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Effects of Sensory Behavioral Tasks on Pain Threshold and Cortical Excitability

  • Magdalena Sarah Volz,

    Affiliations Laboratory of Neuromodulation, Department of Physical Medicine and Rehabilitation, Spaulding Rehabilitation Hospital and Massachusetts General Hospital, Harvard Medical School, Boston, Massachusetts, United States of America, Charité Center for Neurology, Neurosurgery and Psychiatry, Campus Charité Mitte, Charité - Universitätsmedizin Berlin, Berlin, Germany

  • Vanessa Suarez-Contreras ,

    Contributed equally to this work with: Vanessa Suarez-Contreras, Mariana E. Mendonca

    Affiliation Laboratory of Neuromodulation, Department of Physical Medicine and Rehabilitation, Spaulding Rehabilitation Hospital and Massachusetts General Hospital, Harvard Medical School, Boston, Massachusetts, United States of America

  • Mariana E. Mendonca ,

    Contributed equally to this work with: Vanessa Suarez-Contreras, Mariana E. Mendonca

    Affiliation Laboratory of Neuromodulation, Department of Physical Medicine and Rehabilitation, Spaulding Rehabilitation Hospital and Massachusetts General Hospital, Harvard Medical School, Boston, Massachusetts, United States of America

  • Fernando Santos Pinheiro,

    Affiliation Laboratory of Neuromodulation, Department of Physical Medicine and Rehabilitation, Spaulding Rehabilitation Hospital and Massachusetts General Hospital, Harvard Medical School, Boston, Massachusetts, United States of America

  • Lotfi B. Merabet,

    Affiliation Department of Ophthalmology, Massachusetts Eye and Ear Infirmary, Harvard Medical School, Boston, Massachusetts, United States of America

  • Felipe Fregni

    Affiliation Laboratory of Neuromodulation, Department of Physical Medicine and Rehabilitation, Spaulding Rehabilitation Hospital and Massachusetts General Hospital, Harvard Medical School, Boston, Massachusetts, United States of America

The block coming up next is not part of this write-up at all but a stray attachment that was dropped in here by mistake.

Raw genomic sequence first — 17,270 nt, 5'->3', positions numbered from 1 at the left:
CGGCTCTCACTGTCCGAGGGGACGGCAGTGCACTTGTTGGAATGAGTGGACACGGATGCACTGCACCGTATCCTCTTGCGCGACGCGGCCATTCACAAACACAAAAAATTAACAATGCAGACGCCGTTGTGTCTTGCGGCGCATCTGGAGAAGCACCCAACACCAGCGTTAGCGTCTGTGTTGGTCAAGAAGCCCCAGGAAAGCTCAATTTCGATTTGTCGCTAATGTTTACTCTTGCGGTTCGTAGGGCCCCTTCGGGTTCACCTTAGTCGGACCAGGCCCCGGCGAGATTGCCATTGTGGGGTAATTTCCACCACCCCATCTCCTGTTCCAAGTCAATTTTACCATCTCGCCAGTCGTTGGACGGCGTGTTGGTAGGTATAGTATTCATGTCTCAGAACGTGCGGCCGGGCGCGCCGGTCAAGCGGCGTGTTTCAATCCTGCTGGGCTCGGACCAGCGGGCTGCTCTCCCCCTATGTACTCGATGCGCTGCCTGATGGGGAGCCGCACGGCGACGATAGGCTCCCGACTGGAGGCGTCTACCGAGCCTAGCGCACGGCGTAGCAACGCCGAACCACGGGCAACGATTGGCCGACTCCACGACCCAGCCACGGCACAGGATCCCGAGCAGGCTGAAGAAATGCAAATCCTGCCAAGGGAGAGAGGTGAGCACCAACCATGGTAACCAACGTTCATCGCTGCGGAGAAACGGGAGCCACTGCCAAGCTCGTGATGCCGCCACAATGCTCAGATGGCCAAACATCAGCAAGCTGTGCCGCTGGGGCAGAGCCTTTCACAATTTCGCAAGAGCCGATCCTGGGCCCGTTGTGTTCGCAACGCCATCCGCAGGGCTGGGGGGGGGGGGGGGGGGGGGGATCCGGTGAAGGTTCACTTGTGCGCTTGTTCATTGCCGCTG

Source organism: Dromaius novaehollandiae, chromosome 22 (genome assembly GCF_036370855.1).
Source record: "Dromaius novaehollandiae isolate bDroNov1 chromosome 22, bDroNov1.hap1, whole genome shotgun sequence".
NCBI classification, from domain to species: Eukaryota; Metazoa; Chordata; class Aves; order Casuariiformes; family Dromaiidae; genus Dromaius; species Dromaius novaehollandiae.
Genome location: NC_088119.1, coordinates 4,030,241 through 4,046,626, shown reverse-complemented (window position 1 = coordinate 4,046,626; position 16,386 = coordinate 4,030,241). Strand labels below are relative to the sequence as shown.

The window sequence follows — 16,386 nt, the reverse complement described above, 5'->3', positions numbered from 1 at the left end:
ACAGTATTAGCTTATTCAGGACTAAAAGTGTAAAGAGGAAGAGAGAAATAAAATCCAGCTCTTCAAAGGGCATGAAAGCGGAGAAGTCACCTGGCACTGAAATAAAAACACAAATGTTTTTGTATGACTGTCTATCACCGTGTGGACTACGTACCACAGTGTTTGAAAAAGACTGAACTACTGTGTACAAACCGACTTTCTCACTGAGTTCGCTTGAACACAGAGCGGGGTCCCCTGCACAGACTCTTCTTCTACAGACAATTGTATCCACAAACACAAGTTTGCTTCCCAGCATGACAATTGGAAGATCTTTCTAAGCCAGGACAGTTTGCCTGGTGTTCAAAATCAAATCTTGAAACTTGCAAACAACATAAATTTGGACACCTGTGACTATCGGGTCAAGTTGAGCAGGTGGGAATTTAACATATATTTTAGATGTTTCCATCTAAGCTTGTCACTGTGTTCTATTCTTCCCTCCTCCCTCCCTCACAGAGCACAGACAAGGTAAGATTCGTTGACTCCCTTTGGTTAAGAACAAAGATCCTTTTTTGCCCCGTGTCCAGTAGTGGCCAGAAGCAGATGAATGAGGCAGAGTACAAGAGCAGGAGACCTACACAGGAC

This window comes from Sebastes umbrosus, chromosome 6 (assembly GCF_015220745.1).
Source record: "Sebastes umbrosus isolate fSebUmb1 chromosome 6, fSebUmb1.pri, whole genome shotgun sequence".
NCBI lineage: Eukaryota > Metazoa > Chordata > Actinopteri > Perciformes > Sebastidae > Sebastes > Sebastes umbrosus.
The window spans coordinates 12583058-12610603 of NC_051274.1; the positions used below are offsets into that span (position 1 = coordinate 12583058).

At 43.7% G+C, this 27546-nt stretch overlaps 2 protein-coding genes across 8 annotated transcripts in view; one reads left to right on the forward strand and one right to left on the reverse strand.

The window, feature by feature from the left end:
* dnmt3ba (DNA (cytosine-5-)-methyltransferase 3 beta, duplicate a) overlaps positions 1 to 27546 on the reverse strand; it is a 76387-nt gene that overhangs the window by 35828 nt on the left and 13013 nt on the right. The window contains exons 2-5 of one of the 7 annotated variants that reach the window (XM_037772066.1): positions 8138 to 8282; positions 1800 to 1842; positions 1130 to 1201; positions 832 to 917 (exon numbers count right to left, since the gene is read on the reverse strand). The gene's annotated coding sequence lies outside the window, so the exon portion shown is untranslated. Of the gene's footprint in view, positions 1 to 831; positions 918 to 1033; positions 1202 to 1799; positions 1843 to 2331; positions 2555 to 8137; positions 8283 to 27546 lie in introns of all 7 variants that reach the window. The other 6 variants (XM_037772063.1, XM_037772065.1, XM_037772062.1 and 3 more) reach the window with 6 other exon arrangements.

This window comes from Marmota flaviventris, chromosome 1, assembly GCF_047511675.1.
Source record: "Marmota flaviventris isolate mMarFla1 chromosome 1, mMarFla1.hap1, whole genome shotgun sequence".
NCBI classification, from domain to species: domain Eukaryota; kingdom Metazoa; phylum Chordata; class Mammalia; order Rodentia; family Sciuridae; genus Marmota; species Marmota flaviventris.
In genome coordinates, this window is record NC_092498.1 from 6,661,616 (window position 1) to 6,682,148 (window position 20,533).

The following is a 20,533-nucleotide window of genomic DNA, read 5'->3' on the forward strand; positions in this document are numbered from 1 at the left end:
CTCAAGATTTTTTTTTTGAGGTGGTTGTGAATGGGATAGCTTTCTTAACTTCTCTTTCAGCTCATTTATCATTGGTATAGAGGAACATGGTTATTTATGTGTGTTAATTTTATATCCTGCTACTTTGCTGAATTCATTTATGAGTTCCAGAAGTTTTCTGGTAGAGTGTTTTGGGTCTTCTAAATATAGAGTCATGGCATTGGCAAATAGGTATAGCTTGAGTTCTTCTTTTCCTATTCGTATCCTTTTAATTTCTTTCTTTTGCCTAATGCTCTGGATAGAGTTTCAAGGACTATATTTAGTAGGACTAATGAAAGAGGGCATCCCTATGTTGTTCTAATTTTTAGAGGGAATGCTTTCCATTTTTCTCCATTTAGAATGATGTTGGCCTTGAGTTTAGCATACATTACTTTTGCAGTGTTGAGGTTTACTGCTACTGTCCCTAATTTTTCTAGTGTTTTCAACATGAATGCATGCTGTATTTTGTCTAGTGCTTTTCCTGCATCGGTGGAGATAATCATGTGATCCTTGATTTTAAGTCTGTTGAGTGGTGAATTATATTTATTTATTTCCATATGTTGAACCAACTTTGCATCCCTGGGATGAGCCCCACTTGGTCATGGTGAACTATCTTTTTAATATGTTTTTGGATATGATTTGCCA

Effects of Sensory Behavioral Tasks on Pain Threshold and Cortical Excitability

  • Magdalena Sarah Volz, 
  • Vanessa Suarez-Contreras, 
  • Mariana E. Mendonca, 
  • Fernando Santos Pinheiro, 
  • Lotfi B. Merabet, 
  • Felipe Fregni



Transcutaneous electrical stimulation has been proven to modulate nervous system activity, leading to changes in pain perception, via the peripheral sensory system, in a bottom up approach. We tested whether different sensory behavioral tasks induce significant effects in pain processing and whether these changes correlate with cortical plasticity.

Methodology/Principal Findings

This randomized parallel designed experiment included forty healthy right-handed males. Three different somatosensory tasks, including learning tasks with and without visual feedback and simple somatosensory input, were tested on pressure pain threshold and motor cortex excitability using transcranial magnetic stimulation (TMS). Sensory tasks induced hand-specific pain modulation effects. They increased pain thresholds of the left hand (which was the target to the sensory tasks) and decreased them in the right hand. TMS showed that somatosensory input decreased cortical excitability, as indexed by reduced MEP amplitudes and increased SICI. Although somatosensory tasks similarly altered pain thresholds and cortical excitability, there was no significant correlation between these variables and only the visual feedback task showed significant somatosensory learning.


Lack of correlation between cortical excitability and pain thresholds and lack of differential effects across tasks, but significant changes in pain thresholds suggest that analgesic effects of somatosensory tasks are not primarily associated with motor cortical neural mechanisms, thus, suggesting that subcortical neural circuits and/or spinal cord are involved with the observed effects. Identifying the neural mechanisms of somatosensory stimulation on pain may open novel possibilities for combining different targeted therapies for pain control.


Pain perception can be influenced by several factors such as expectation, drugs, attention and emotional state. In this context methods to induce changes in the pain-related neural network can alter pain perception. The somatosensory system has been a traditional target for modulation of pain perception. Transcutaneous electrical stimulation (TENS) is an example of an intervention that targets the peripheral sensory system leading to changes in pain perception. Pain modulation with TENS is hypothesized to induce effects at spinal and also thalamic levels [1]. Although extensive data from TENS studies have confirmed the notion that modulation of somatosensory system at peripheral level leads to a change in pain perception, one important question is whether behavioral tasks involved with somatosensory processing would have significant effects in pain processing.